Sarah Regan is a Spirituality & Relationships Writer, and a registered yoga instructor. She received her bachelor's in broadcasting and mass communication from SUNY Oswego, and lives in Buffalo, New York.
It goes without saying that the past year has put a strain on mental health worldwide. Not only have we been dealing with a pandemic, but it's led to changes in our day-to-day lives that have subsequently affected our mental health, as well.
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With fewer activities to do and more people staying home, people everywhere are sitting more and more. For this study, researchers wanted to look at how sitting time and physical activity were affecting mental health (i.e., emotional and psychological well-being).
They had just under 300 adults complete online questionnaires where they reported their sitting time, exercise levels, and mental health.
As study co-author Liane Azevedo Ph.D., notes in a news release, "Although our sample of nearly 300 was very active, they were sitting for longer periods, with over 50% sitting for more than eight hours a day."
What they found.
As it turns out, the increased sitting time we've seen as a result of the pandemic could be one of the biggest things negatively affecting mental health. Even people who were getting the recommended amount of exercise (30 minutes per day) reported worsened mental health if they were sitting more than eight hours per day.
Compared to the people who reported high sitting time, those who reported low sitting time (regardless of their activity level) had significantly better mood and emotional well-being, according to the study.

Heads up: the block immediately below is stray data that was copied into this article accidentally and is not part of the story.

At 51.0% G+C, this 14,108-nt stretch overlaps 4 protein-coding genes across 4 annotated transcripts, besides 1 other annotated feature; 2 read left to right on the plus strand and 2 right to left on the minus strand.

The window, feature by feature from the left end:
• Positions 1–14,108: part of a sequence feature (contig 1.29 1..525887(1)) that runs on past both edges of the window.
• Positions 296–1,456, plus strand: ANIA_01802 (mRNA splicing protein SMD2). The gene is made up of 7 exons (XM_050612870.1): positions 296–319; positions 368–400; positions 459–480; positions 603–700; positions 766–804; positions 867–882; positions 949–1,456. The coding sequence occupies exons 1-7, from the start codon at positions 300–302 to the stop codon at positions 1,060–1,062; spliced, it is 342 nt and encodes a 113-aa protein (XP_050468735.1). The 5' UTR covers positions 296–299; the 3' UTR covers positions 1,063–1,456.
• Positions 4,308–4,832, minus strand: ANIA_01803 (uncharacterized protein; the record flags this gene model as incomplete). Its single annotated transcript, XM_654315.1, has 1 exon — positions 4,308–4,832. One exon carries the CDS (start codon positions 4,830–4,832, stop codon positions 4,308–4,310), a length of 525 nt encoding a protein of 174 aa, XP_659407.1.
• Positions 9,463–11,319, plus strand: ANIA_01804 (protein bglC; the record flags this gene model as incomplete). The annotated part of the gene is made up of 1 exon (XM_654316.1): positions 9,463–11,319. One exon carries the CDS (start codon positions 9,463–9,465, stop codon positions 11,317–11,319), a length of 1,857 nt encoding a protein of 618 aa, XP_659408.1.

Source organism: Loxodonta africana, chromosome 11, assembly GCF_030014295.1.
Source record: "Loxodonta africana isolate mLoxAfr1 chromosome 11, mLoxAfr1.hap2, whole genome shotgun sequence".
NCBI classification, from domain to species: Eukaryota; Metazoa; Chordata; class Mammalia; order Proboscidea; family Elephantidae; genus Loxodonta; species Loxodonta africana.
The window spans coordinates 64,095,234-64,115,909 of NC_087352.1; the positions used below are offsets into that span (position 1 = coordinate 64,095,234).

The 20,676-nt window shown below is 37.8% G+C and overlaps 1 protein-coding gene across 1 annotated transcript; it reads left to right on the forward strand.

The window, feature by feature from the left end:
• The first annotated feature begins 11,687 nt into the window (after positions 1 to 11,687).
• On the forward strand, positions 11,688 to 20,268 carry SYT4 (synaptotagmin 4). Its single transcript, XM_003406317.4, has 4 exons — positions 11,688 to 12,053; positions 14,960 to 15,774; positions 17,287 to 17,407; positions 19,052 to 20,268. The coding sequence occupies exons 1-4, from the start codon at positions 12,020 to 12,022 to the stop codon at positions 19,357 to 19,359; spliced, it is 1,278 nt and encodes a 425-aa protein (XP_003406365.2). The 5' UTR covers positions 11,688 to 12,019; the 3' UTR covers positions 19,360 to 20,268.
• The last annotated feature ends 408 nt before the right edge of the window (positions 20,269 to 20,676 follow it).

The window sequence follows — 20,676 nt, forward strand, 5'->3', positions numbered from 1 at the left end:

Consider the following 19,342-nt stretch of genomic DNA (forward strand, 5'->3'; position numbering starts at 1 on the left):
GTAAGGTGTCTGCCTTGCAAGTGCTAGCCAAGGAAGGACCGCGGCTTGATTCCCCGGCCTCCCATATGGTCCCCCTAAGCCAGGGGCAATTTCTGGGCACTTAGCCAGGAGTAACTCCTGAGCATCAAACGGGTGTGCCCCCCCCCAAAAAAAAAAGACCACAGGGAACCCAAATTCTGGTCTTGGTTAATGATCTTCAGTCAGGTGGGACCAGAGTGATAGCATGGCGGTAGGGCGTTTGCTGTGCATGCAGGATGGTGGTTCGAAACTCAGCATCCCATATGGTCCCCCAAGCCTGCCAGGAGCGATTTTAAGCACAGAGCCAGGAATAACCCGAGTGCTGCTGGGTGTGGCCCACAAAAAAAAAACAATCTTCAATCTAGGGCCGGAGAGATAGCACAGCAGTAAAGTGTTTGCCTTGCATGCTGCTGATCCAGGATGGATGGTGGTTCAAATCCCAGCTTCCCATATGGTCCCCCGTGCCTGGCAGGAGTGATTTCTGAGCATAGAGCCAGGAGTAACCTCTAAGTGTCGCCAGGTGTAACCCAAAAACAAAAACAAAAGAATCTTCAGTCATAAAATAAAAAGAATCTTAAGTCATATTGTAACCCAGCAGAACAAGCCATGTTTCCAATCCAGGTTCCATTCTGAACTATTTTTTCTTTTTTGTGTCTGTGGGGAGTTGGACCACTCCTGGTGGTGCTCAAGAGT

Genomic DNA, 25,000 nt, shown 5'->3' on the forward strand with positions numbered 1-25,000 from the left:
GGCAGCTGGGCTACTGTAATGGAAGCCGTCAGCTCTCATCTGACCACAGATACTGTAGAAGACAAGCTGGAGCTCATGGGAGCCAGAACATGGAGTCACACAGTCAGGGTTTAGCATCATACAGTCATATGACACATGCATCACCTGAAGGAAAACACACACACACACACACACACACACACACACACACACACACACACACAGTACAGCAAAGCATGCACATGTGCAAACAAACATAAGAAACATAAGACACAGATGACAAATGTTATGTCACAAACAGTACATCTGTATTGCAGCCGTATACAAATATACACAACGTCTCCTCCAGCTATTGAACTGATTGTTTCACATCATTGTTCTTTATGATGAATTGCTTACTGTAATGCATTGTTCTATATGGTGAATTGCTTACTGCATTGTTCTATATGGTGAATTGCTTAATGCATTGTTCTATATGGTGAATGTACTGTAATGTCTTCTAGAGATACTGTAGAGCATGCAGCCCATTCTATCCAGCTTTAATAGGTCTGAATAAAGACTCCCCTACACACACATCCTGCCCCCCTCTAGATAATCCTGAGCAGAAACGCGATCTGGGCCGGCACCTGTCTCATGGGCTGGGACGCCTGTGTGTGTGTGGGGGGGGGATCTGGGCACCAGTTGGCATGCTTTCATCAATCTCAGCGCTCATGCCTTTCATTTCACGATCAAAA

Azevedo notes that if you're sitting for more than eight hours a day, not only do you want to aim to get around 60 minutes of exercise per day, you also want to work on sitting less. She adds that the negative effects of sitting need more attention, and sitting less should be adopted as a public health recommendation.
The bottom line is physical activity can't completely make up for the negative effects of sitting for more than eight hours a day. And even if you don't meet the recommended workout criteria, simply reducing sitting time can make a big difference in your mental well-being.
Azevedo adds that physical activity doesn't always have to look like a HIIT workout or going for a run. "Just going for a walk, especially in green areas is really important. Any type of moderate activity does have benefits," she says, adding that their study found even leisure activities and gardening can help both physically and mentally.
If you find yourself sitting for a lot of the day, and it's taking a toll on your mind, the good news is that getting up and moving can go a long way. Whether you break from your desk for a midday walk, invest in a standing desk, or set a timer to get up and stretch throughout the day, your physical andmental health will both benefit.